Dozens of Christians Dead, Thousands Exiled in Nigerian Violence

Religious violence this week between Christian and Muslim ethnic groups in rural Nigerian communities has exiled 5,000 people from the area and left as many as 79 dead.

The Tiv ethnic group, who are mostly Christian farmers, clashed with Fulani nomadic herdsmen, who are mostly Muslim. The violence is yet another instance of religious battling in the middle region of the country, which stands as a dividing line between a number of ethnic and religious groups.

The fighting began when Fulani herdsmen found some of their livestock slaughtered, according to the state’s information commissioner Conrad Wergba.

"It is an occurring problem," Wergba told the AP. "There is this conflict each time their cattle destroy the Tiv farmland during grazing."

For the rural communities in central Nigeria, harvest is the most important time of year, as it dictates food and supply stock for the rest of the year for some families.

“This crisis is coming at a time people residing in these areas, who are predominantly farmers, are harvesting their crops,” Speaker of the Benue State House of Assembly, David Iorhemba, told reporters.

“The harvest season has started, but quite unfortunately, the farmers in the areas have been displaced; their farms and homes have been completely destroyed with children and women suffering more than any other group,” Iorhemba said.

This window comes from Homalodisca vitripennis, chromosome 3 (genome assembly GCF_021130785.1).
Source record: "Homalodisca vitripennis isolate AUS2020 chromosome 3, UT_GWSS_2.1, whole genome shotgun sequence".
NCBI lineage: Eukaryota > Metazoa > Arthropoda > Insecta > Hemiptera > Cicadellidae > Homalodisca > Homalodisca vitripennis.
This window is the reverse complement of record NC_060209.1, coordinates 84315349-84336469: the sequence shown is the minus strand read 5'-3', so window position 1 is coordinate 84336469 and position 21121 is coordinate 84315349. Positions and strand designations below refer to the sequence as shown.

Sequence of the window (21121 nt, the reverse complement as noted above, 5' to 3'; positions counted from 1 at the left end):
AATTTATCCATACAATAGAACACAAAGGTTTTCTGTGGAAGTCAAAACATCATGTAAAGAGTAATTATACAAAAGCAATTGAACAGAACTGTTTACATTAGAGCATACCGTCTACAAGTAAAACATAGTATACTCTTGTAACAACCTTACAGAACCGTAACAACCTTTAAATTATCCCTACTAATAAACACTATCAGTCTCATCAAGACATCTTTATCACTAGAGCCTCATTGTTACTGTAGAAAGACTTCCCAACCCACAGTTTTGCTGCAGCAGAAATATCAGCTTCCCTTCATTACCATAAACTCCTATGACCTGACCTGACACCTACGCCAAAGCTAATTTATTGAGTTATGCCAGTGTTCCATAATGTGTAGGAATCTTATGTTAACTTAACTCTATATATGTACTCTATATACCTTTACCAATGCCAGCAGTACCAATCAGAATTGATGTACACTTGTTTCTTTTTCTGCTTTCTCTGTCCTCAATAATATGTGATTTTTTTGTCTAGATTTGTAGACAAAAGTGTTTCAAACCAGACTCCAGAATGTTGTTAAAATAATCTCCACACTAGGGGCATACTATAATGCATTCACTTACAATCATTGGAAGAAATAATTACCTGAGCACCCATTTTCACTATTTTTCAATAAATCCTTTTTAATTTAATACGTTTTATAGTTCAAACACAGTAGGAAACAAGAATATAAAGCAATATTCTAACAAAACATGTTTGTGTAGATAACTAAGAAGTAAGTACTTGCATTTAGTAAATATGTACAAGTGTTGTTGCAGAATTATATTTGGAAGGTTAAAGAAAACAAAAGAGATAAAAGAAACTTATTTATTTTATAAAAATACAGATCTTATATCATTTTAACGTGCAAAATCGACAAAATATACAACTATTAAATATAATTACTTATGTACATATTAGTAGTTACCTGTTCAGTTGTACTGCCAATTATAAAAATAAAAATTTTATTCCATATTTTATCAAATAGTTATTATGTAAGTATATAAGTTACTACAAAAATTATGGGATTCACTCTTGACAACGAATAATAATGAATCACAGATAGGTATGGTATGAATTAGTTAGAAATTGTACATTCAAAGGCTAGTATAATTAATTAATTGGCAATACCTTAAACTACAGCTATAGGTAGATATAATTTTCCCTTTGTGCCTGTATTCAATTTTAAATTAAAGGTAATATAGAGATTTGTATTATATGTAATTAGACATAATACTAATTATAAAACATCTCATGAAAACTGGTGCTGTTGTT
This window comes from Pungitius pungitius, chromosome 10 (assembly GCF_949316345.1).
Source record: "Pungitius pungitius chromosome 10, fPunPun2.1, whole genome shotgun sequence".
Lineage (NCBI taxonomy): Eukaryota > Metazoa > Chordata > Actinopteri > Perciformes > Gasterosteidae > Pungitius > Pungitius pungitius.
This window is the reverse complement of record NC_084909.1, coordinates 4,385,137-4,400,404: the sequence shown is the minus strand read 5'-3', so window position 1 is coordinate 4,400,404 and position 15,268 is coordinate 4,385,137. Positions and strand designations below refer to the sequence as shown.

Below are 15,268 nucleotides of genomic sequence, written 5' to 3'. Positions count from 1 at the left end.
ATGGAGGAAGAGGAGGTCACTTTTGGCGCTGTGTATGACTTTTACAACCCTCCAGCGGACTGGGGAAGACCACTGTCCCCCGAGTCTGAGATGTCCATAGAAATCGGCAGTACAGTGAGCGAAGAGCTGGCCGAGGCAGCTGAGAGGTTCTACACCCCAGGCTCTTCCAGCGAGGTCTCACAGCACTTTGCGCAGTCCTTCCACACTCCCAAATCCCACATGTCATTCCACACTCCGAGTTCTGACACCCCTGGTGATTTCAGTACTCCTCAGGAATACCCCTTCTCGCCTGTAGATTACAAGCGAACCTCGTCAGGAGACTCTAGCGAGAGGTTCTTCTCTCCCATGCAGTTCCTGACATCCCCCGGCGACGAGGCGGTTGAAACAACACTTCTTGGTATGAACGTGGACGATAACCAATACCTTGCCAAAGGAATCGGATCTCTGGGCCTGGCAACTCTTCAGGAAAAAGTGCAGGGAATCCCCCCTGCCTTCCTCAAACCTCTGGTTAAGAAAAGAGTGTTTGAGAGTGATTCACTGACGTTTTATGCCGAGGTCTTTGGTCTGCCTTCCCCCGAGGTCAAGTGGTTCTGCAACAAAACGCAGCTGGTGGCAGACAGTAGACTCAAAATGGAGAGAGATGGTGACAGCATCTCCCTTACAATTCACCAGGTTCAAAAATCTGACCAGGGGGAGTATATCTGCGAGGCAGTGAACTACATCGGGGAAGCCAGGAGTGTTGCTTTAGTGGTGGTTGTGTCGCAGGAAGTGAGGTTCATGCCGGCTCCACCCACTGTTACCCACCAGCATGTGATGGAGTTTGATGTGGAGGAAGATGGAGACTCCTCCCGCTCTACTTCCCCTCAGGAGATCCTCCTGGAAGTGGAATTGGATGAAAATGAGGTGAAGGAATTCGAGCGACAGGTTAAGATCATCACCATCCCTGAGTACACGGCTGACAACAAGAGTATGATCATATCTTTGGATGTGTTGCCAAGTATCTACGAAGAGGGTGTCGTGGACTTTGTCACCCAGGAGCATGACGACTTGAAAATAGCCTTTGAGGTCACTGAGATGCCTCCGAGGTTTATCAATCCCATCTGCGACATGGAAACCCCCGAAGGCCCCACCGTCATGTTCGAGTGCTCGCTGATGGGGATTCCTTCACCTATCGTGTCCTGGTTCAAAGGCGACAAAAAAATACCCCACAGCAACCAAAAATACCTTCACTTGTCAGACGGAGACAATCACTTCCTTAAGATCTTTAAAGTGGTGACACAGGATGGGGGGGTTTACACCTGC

Refugees fleeing the area are piling into camps in nearby cities, where officials say supplies and aid are limited.

Iorhemba urged government colleagues to work towards an effective end to the violence. He recommended more troops be sent to the region, and an increase in aid for the exiled masses.

Despite concerns from some residents that violent sects have aided the fighting, police in the area say the situation is under control and the culprits are caught.

"For now the situation is absolutely calm and security forces have been deployed to ensure the problem does not escalate," Benue state police spokesman Ejike Alaribe said in a statement.

The death toll ranges from five to more than 80. The large range is attributed to the fact that rural communities rarely report deaths, and that the violence was spread out amongst a wide rural area.

"It's a remote area. Most of the things that happen, they don't feel like going to report them to the appropriate authorities. It could be more,” Alaribe said.

Nigeria is Africa’s most populous nation. About half of Nigerians are Christians, who occupy the south, and half are northern Muslims. Violence in the middle region has occurred for decades, but has escalated in recent years.

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